=over 4

=item alloptions =E<gt> 1

The result will be a hash reference. The keys of the hash will be the
options and the hash value will be the values for those attributes.
For example if an entry had:

 name: Graham Barr
 name;en-us: Bob

Then a get for attribute "name" with alloptions set to a true value

 $ref = $entry->get_value ( 'name', alloptions => 1 );

will return a hash reference that would be like

 {
   ''       => [ 'Graham Barr' ],
   ';en-us' => [ 'Bob' ]
 }

If alloptions is not set or is set to false only the attribute values
for the exactly matching name are returned.

=item asref =E<gt> 1

The result will be a reference to an array containing all the values
for the attribute, or C<undef> if the attribute does not exist.

 $scalar = $entry->get_value ( 'name' );

$scalar will be the first value for the C<name> attribute, or C<undef>
if the entry does not contain a C<name> attribute.

 $ref = $entry->get_value ( 'name', asref => 1 );

$ref will be a reference to an array, which will have all the values
for the C<name> attribute. If the entry does not have an attribute
called C<name> then $ref will be C<undef>.

=back

B<NOTE>: In the interest of performance the array references returned
by C<get_value> are references to structures held inside the entry
object. These values and their contents should B<NOT> be modified
directly.

=item replace ( ATTR =E<gt> VALUE, ... )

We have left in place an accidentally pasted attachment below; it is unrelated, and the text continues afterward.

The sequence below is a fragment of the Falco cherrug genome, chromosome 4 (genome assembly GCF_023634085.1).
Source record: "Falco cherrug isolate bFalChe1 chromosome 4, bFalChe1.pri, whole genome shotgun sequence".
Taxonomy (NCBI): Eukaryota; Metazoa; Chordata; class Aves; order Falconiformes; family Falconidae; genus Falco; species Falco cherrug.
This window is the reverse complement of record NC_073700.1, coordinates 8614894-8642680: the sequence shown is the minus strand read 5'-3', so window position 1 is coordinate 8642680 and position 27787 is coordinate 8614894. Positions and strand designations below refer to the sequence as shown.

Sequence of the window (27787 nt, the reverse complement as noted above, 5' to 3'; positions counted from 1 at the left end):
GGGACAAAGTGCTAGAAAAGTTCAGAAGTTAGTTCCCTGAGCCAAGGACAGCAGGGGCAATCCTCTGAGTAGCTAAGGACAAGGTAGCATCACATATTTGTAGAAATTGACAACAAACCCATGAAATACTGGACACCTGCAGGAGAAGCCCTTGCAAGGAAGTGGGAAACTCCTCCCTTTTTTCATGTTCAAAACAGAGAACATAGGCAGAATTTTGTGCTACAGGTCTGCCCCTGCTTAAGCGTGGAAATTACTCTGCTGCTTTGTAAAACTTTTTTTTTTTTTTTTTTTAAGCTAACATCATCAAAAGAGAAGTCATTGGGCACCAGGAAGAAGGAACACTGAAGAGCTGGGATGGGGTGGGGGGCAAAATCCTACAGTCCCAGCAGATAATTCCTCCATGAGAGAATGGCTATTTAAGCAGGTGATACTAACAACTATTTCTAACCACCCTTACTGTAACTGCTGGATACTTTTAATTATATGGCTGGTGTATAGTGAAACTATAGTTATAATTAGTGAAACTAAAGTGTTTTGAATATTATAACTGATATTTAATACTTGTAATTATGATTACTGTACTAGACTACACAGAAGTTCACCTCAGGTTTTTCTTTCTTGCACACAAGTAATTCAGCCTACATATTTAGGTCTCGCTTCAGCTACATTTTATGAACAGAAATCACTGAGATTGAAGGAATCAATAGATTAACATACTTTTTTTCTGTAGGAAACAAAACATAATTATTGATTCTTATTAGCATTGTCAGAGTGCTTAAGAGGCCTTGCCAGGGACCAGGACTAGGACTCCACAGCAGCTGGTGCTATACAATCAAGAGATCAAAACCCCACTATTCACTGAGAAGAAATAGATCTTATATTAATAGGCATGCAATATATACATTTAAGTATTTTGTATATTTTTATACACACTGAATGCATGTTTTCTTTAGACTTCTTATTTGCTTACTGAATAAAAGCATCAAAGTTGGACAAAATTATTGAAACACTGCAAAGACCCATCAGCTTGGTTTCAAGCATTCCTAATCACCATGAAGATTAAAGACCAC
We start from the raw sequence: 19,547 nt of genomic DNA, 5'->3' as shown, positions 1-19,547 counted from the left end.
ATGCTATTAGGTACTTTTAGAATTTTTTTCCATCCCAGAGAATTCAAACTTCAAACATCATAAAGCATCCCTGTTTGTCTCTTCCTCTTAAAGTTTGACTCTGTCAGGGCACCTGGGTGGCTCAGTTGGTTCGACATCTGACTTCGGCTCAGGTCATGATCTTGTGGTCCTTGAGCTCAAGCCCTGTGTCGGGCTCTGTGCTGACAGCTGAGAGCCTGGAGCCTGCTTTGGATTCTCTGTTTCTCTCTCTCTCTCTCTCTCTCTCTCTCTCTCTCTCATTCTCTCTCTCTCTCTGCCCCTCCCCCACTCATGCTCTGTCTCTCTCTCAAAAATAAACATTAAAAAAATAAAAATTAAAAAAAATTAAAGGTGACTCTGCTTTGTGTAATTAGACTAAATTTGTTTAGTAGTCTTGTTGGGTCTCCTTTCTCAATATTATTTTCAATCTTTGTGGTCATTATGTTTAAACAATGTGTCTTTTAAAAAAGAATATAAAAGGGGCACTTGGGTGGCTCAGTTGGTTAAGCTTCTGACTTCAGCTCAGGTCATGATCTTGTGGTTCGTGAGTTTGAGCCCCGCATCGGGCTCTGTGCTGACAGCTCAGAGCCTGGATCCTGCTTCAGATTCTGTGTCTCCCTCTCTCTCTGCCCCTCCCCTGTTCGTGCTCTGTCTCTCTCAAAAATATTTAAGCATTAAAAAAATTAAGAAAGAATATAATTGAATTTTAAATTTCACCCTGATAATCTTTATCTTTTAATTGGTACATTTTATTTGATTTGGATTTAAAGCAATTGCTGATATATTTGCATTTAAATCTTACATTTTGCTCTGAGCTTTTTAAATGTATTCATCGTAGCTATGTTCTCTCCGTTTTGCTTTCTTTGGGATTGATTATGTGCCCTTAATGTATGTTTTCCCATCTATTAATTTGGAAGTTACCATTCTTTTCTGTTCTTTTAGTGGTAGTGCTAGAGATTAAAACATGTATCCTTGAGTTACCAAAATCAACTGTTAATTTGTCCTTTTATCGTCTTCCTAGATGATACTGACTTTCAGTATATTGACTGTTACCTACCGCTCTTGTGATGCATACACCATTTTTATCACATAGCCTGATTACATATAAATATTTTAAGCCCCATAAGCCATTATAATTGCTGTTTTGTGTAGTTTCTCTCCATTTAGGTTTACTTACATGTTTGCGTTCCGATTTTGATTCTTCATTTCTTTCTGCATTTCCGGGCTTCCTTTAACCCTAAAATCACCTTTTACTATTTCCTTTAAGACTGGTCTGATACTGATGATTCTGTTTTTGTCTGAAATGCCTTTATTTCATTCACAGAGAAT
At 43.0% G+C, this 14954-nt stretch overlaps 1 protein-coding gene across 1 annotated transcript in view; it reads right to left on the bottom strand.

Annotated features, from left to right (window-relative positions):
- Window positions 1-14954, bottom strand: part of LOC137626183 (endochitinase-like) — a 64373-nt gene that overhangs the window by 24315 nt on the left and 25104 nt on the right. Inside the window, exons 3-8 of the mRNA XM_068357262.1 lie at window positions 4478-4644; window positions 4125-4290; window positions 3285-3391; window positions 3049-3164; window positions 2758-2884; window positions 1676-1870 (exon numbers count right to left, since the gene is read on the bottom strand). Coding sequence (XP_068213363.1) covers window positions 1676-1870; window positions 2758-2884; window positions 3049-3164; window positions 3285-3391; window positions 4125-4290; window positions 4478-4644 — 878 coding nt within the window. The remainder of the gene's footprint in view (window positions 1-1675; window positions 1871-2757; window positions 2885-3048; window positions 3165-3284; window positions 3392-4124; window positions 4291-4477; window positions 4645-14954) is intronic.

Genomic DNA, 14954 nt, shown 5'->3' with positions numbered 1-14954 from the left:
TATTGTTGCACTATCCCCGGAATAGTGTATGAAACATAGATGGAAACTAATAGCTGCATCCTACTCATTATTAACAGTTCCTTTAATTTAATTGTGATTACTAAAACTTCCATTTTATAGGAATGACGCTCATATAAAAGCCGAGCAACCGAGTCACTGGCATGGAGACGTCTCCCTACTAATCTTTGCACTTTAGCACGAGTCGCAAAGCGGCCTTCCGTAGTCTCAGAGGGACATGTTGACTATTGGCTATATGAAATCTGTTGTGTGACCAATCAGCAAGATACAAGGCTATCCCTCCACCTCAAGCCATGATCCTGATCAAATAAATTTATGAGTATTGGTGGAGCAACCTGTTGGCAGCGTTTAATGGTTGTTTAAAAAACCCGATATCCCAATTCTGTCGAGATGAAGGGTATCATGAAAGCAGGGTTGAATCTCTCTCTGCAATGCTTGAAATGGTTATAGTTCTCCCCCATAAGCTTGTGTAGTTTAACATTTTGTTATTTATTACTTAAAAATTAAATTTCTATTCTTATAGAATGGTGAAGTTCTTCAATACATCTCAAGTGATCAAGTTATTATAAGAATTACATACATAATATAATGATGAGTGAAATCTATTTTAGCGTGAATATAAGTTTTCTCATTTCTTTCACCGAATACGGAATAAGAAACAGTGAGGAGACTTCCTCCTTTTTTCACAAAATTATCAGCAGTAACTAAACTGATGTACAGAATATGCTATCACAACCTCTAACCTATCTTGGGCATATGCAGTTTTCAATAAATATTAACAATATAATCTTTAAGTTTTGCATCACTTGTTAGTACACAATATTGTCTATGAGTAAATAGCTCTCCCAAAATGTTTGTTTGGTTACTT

Similar to C<add>, except that the values given will replace any
values that already exist for the given attributes.

B<NOTE>: these changes are local to the client and will not appear on
the directory server until the C<update> method is called.

=item update ( CLIENT [, OPTIONS ] )

Update the directory server with any changes that have been made
locally to the attributes of this entry. This means any calls that
have been made to add, replace or delete since the last call to
changetype or update was made.

This method can also be used to modify the DN of the entry on the
server, by specifying moddn or modrdn as the changetype, and setting
the entry attributes newrdn, deleteoldrdn, and (optionally)
newsuperior.

C<CLIENT> is a C<Net::LDAP> object where the update will be sent to.

C<OPTIONS> may be options to the C<Net::LDAP> actions on CLIENT
corresponding to the entry's changetype.

The result will be an object of type L<Net::LDAP::Message> as returned
by the add, modify or delete method called on CLIENT.

Alternatively C<CLIENT> can also be a C<Net::LDAP::LDIF> object, that
must be an LDIF file opened for writing.

In this case, the entry, together with any C<OPTIONS> is passed as
arguments to the C<write_entry> method of the C<CLIENT> object.

Here too, the result is an object class C<Net::LDAP::Message>.
On error, the error code is C<LDAP_OTHER> with the LDIF error message
in the error text.

=back

=head1 SEE ALSO

L<Net::LDAP>,
L<Net::LDAP::LDIF>

=head1 AUTHOR

Graham Barr E<lt>gbarr@pobox.comE<gt>.

Please report any bugs, or post any suggestions, to the perl-ldap
mailing list E<lt>perl-ldap@perl.orgE<gt>.

=head1 COPYRIGHT

Copyright (c) 1997-2004 Graham Barr. All rights reserved. This program
is free software; you can redistribute it and/or modify it under the
same terms as Perl itself.

=cut